We’re getting the second part of assassin Chronicles after the holidays, and just in time to fill the void before a new AC game. In the last couple of years, many players gave Ubisoft a hard time. Of course, most of that was brought about by the releases of buggy Unity and totally detached Syndicate. Cautioned by these failings, Ubisoft has decided not to release a main AC game this year, and instead we’ll be getting the two remaining Chronicles.
What’s new in India when compared to China? Essentially nothing. We take on a role of an assassin operating in India during the mid-nineteenth century as he attempts to acquire a specific artefact, while simultaneously fighting to save his princess. If there wasn’t AC in the title, we would have sworn we were playing Aladdin. Basically, this 2D (alright, 2.5D) platformer is great at what it does. You’ll be avoiding direct conflict most of the time, but when you do engage in combat you won’t feel inferior against your opponents. As the game goes on, the enemies get stronger, but so do you gain access to a growing plethora of assassin skills and weapons. The controls are a bit questionable, but you’ll soon get used to them if you’ve ever played a platformer on a PC. The combat is fluid, as are the animations, and the colors are like you’re on a Goa Trance festival. The colorfulness is so intense that we can only congratulate the authors on this faithful adaptation of the atmosphere of the nineteenth century India. The palaces, gardens, clothing – everything is nicely and faithfully adapted, it makes you want to travel to India on a vacation.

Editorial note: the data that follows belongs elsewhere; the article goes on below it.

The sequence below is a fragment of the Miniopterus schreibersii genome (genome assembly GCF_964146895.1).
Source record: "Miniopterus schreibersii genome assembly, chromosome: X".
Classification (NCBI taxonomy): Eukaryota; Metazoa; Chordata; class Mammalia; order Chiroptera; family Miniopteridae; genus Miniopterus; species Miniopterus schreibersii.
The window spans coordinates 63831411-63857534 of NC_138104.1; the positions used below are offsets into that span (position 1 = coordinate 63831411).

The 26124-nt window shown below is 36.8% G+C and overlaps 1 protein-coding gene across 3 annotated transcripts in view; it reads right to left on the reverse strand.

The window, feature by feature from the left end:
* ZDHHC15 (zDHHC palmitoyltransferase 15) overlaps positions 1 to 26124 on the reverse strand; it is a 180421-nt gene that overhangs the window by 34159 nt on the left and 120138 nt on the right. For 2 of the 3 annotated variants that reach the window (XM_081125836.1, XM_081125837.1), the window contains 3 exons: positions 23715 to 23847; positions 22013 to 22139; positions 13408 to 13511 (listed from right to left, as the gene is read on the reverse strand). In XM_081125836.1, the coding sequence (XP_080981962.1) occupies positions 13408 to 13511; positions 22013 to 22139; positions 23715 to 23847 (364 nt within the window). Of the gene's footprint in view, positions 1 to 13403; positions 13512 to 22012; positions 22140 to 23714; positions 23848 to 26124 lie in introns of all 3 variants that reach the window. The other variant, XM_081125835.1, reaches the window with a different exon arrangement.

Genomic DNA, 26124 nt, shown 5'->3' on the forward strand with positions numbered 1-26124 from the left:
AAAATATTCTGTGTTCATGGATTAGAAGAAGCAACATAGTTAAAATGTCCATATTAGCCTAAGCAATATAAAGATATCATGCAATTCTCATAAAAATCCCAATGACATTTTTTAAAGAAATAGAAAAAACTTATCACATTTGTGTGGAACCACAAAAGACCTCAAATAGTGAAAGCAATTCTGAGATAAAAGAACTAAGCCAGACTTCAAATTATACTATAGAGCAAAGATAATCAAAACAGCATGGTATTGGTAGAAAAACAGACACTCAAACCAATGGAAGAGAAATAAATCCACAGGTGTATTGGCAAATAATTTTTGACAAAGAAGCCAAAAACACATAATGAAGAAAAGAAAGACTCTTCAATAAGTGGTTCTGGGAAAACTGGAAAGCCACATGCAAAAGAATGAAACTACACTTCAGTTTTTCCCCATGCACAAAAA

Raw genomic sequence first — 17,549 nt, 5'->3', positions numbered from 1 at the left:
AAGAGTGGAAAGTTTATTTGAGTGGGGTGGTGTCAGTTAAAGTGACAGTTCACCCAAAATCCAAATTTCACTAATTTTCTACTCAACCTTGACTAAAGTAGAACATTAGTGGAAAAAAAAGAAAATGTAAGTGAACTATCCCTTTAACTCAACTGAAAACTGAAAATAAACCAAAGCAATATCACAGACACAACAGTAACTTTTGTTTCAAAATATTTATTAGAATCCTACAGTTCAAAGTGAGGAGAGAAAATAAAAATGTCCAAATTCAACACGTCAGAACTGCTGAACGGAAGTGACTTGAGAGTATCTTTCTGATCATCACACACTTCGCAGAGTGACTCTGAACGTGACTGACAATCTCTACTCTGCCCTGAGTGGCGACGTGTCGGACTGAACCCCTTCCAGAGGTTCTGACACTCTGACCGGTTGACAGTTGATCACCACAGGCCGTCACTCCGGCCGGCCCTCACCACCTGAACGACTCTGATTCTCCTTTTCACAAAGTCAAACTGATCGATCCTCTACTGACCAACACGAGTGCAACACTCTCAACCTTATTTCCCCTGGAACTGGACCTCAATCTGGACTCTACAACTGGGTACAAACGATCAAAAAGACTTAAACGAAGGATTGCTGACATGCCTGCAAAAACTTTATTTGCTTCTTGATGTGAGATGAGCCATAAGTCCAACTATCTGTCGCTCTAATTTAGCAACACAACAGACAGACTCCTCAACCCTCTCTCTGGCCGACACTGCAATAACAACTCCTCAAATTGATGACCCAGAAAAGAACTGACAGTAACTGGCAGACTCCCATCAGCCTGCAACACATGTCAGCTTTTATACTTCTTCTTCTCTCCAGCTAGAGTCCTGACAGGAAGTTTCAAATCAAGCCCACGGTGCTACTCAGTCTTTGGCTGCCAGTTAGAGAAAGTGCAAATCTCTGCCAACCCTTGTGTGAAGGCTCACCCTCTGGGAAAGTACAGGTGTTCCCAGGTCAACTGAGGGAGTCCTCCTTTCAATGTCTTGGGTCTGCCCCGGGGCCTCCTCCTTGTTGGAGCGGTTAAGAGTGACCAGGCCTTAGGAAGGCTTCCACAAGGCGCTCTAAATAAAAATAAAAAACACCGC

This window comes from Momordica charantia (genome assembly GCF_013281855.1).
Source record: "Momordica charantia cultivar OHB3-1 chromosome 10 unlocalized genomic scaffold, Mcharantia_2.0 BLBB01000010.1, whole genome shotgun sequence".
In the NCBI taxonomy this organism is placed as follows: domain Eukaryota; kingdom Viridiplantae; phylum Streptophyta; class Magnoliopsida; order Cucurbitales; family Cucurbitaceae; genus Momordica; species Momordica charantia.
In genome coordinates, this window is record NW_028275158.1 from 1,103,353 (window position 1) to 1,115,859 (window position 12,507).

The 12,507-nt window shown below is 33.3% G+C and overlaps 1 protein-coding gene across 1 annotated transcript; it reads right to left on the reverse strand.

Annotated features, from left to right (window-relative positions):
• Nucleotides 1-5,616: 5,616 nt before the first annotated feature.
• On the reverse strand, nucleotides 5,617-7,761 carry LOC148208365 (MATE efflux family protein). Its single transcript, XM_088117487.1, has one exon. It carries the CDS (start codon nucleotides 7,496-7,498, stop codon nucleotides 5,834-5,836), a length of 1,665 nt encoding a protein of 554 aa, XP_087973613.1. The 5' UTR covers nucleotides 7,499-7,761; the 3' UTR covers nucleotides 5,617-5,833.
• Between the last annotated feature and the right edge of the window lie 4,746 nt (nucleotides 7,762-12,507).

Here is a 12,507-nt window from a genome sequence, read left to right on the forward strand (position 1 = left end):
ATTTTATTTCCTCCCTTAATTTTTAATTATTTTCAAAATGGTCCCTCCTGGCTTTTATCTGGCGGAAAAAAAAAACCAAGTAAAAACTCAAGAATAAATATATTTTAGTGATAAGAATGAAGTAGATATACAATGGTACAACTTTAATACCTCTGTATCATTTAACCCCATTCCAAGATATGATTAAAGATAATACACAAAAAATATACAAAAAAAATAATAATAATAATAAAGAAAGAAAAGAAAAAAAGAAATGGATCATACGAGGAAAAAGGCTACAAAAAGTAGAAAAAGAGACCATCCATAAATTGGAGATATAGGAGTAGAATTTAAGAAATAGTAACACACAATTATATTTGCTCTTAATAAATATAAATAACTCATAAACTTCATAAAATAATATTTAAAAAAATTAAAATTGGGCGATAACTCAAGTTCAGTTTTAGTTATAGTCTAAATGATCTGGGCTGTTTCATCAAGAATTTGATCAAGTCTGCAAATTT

But, after a while you realize that the game becomes repetitive. Luckily it’s not too long, so that doesn’t affect the overall experience. Compared to China, this game is a technical improvement, but also a continuation of a trend of departure from true assassin values. When it comes to the gameplay, it’s not even close to what we’ve seen in “Mark of the Ninja”, but we won’t take that against it. What to conclude on? Honor the franchise by pouring a few hours into this game, but don’t expect India to reignite the glory days of this fallen series.
Author: Borislav Lalović